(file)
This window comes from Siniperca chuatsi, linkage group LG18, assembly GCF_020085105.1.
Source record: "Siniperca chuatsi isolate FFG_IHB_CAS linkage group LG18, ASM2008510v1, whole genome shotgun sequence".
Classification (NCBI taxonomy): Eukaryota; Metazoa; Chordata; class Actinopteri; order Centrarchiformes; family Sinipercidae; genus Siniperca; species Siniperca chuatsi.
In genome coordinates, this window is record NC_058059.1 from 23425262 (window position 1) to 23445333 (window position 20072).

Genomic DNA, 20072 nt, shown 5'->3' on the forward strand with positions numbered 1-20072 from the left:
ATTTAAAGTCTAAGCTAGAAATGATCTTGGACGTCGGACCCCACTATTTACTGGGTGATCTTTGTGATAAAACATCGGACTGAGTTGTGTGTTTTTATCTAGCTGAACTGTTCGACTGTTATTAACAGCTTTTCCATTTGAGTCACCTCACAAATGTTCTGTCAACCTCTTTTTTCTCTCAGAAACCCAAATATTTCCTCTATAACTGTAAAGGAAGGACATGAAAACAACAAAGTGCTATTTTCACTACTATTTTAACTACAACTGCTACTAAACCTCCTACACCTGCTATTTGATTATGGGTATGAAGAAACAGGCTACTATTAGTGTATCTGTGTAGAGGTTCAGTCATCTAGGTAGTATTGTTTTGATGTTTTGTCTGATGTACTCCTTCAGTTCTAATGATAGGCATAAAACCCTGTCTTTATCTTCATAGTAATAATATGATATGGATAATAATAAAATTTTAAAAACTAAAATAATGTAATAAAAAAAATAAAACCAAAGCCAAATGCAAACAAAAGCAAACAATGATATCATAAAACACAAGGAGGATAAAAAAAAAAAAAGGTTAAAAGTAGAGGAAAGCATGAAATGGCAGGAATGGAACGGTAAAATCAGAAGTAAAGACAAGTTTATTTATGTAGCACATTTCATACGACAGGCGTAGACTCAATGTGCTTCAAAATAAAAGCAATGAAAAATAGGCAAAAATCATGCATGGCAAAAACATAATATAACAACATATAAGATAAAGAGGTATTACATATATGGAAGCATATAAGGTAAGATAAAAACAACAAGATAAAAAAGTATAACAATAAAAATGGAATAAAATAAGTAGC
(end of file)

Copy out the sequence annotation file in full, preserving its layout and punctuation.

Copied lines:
This window comes from Siniperca chuatsi, linkage group LG18, assembly GCF_020085105.1.
Source record: "Siniperca chuatsi isolate FFG_IHB_CAS linkage group LG18, ASM2008510v1, whole genome shotgun sequence".
Classification (NCBI taxonomy): Eukaryota; Metazoa; Chordata; class Actinopteri; order Centrarchiformes; family Sinipercidae; genus Siniperca; species Siniperca chuatsi.
In genome coordinates, this window is record NC_058059.1 from 23425262 (window position 1) to 23445333 (window position 20072).

Genomic DNA, 20072 nt, shown 5'->3' on the forward strand with positions numbered 1-20072 from the left:
ATTTAAAGTCTAAGCTAGAAATGATCTTGGACGTCGGACCCCACTATTTACTGGGTGATCTTTGTGATAAAACATCGGACTGAGTTGTGTGTTTTTATCTAGCTGAACTGTTCGACTGTTATTAACAGCTTTTCCATTTGAGTCACCTCACAAATGTTCTGTCAACCTCTTTTTTCTCTCAGAAACCCAAATATTTCCTCTATAACTGTAAAGGAAGGACATGAAAACAACAAAGTGCTATTTTCACTACTATTTTAACTACAACTGCTACTAAACCTCCTACACCTGCTATTTGATTATGGGTATGAAGAAACAGGCTACTATTAGTGTATCTGTGTAGAGGTTCAGTCATCTAGGTAGTATTGTTTTGATGTTTTGTCTGATGTACTCCTTCAGTTCTAATGATAGGCATAAAACCCTGTCTTTATCTTCATAGTAATAATATGATATGGATAATAATAAAATTTTAAAAACTAAAATAATGTAATAAAAAAAATAAAACCAAAGCCAAATGCAAACAAAAGCAAACAATGATATCATAAAACACAAGGAGGATAAAAAAAAAAAAAGGTTAAAAGTAGAGGAAAGCATGAAATGGCAGGAATGGAACGGTAAAATCAGAAGTAAAGACAAGTTTATTTATGTAGCACATTTCATACGACAGGCGTAGACTCAATGTGCTTCAAAATAAAAGCAATGAAAAATAGGCAAAAATCATGCATGGCAAAAACATAATATAACAACATATAAGATAAAGAGGTATTACATATATGGAAGCATATAAGGTAAGATAAAAACAACAAGATAAAAAAGTATAACAATAAAAATGGAATAAAATAAGTAGC